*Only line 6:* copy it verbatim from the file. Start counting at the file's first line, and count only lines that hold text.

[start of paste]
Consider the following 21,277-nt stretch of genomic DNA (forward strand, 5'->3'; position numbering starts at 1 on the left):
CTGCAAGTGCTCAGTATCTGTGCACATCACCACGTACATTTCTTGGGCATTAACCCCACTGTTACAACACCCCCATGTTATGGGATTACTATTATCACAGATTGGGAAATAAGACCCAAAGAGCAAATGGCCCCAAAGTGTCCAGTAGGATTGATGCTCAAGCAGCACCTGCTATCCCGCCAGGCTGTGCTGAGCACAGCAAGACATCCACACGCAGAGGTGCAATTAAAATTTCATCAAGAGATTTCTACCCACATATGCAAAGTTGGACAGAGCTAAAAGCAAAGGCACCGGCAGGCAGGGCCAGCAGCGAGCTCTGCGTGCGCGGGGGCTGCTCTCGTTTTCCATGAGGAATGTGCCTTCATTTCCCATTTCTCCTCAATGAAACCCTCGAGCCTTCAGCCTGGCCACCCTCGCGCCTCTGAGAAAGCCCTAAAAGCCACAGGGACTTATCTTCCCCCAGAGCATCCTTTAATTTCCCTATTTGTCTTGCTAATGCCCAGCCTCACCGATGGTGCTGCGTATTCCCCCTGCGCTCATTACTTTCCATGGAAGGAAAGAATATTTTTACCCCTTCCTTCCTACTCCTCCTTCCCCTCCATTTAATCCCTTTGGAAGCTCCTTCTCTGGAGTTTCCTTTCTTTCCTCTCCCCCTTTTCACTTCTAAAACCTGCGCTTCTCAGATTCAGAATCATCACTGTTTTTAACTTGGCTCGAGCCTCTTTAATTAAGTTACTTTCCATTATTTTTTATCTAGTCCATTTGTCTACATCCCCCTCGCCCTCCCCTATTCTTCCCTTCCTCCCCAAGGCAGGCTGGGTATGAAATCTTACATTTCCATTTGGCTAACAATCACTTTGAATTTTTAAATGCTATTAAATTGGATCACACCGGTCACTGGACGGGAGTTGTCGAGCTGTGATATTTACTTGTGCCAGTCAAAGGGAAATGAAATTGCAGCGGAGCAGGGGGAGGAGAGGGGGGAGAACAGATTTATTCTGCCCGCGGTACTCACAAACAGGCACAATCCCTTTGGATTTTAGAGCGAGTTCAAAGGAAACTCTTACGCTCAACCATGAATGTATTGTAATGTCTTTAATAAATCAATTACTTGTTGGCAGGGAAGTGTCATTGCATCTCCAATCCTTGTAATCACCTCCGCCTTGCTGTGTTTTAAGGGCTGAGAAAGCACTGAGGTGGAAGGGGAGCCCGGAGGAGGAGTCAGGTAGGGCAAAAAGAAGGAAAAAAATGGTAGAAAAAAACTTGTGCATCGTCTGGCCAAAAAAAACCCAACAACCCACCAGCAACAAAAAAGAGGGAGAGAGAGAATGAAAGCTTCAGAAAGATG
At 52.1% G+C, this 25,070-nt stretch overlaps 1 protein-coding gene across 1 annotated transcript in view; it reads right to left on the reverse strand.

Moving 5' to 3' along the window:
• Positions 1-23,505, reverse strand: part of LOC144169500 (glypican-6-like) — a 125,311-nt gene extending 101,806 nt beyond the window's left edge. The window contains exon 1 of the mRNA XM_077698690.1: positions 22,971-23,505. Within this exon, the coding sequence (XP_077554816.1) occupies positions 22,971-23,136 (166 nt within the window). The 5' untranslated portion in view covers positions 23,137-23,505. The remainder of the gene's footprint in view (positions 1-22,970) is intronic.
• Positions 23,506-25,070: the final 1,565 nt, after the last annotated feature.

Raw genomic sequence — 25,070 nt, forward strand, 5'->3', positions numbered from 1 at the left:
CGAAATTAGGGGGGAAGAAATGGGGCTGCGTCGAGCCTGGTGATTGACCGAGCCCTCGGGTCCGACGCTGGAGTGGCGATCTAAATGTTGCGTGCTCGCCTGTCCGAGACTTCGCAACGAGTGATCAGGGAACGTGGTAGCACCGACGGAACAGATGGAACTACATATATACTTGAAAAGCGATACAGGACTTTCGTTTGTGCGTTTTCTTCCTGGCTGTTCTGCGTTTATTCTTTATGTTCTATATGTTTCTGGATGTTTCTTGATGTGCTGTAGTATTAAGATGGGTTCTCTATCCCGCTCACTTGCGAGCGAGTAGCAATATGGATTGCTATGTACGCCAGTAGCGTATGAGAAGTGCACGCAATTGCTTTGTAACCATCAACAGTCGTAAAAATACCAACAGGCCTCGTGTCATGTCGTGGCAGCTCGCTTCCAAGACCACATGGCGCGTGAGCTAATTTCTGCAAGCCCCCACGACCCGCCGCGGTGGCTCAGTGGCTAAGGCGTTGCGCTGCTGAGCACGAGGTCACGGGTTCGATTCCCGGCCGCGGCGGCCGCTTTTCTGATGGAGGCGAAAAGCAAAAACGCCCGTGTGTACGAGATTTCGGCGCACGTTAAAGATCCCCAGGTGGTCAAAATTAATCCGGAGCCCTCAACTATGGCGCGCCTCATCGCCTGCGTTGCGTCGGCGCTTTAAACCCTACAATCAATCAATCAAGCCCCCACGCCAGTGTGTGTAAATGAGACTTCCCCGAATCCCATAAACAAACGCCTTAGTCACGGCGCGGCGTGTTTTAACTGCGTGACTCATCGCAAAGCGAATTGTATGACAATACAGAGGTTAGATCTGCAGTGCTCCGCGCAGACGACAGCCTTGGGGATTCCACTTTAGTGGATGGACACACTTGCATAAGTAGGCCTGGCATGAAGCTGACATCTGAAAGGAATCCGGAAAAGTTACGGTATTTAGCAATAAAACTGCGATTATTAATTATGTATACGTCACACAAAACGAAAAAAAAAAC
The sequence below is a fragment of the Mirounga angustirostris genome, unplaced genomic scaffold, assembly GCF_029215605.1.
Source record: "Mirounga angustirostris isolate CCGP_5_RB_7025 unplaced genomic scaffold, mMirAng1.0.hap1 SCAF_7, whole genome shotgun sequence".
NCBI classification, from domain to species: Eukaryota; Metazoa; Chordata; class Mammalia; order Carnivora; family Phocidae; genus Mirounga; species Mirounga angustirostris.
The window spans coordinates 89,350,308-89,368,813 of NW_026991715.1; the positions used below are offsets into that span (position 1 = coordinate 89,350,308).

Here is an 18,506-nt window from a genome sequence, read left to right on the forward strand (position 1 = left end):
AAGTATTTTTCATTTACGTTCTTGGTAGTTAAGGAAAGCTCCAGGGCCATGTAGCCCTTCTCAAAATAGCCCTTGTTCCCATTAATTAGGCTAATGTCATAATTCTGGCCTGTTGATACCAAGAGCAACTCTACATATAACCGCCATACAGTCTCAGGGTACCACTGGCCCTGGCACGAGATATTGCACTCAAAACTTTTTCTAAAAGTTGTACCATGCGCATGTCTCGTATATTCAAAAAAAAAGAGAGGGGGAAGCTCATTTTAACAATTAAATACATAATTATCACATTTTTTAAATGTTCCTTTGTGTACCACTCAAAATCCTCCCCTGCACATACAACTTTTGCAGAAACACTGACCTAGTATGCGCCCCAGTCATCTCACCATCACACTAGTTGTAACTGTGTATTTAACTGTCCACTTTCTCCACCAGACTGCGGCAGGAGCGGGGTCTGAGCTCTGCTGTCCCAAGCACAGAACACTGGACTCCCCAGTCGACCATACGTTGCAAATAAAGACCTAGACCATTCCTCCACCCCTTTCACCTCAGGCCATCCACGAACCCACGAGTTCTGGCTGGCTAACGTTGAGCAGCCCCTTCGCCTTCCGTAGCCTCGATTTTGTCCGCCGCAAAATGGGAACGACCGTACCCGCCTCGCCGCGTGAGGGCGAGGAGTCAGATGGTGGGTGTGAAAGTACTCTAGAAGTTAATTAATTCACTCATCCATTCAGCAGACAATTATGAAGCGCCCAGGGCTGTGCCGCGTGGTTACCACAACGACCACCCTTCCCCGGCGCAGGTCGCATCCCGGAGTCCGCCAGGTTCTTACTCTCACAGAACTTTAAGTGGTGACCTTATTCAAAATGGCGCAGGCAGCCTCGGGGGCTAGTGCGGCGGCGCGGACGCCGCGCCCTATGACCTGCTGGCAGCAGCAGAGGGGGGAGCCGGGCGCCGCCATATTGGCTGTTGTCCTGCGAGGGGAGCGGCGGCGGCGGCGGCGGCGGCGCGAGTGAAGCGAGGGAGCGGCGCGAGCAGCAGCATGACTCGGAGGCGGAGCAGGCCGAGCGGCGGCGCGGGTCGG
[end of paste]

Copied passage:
• Positions 23,506-25,070: the final 1,565 nt, after the last annotated feature.